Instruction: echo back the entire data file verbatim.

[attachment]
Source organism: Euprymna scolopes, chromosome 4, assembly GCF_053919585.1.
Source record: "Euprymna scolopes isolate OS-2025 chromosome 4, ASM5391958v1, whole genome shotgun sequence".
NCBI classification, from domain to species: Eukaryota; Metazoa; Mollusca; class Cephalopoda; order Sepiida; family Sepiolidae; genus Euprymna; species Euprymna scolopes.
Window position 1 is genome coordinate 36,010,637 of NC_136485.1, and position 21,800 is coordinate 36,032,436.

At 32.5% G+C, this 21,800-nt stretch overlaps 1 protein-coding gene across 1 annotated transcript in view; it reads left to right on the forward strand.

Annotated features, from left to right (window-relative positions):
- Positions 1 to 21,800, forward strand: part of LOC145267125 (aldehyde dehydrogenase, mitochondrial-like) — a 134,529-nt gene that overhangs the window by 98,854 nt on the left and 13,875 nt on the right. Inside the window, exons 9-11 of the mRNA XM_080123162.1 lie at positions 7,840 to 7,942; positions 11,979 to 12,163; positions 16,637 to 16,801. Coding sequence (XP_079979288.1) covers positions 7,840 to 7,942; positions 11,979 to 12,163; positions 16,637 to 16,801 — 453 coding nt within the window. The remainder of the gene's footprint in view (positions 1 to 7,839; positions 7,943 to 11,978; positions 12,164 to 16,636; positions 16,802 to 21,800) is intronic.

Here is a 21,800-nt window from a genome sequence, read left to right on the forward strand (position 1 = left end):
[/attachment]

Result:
Source organism: Euprymna scolopes, chromosome 4, assembly GCF_053919585.1.
Source record: "Euprymna scolopes isolate OS-2025 chromosome 4, ASM5391958v1, whole genome shotgun sequence".
NCBI classification, from domain to species: Eukaryota; Metazoa; Mollusca; class Cephalopoda; order Sepiida; family Sepiolidae; genus Euprymna; species Euprymna scolopes.
Window position 1 is genome coordinate 36,010,637 of NC_136485.1, and position 21,800 is coordinate 36,032,436.

At 32.5% G+C, this 21,800-nt stretch overlaps 1 protein-coding gene across 1 annotated transcript in view; it reads left to right on the forward strand.

Annotated features, from left to right (window-relative positions):
- Positions 1 to 21,800, forward strand: part of LOC145267125 (aldehyde dehydrogenase, mitochondrial-like) — a 134,529-nt gene that overhangs the window by 98,854 nt on the left and 13,875 nt on the right. Inside the window, exons 9-11 of the mRNA XM_080123162.1 lie at positions 7,840 to 7,942; positions 11,979 to 12,163; positions 16,637 to 16,801. Coding sequence (XP_079979288.1) covers positions 7,840 to 7,942; positions 11,979 to 12,163; positions 16,637 to 16,801 — 453 coding nt within the window. The remainder of the gene's footprint in view (positions 1 to 7,839; positions 7,943 to 11,978; positions 12,164 to 16,636; positions 16,802 to 21,800) is intronic.

Here is a 21,800-nt window from a genome sequence, read left to right on the forward strand (position 1 = left end):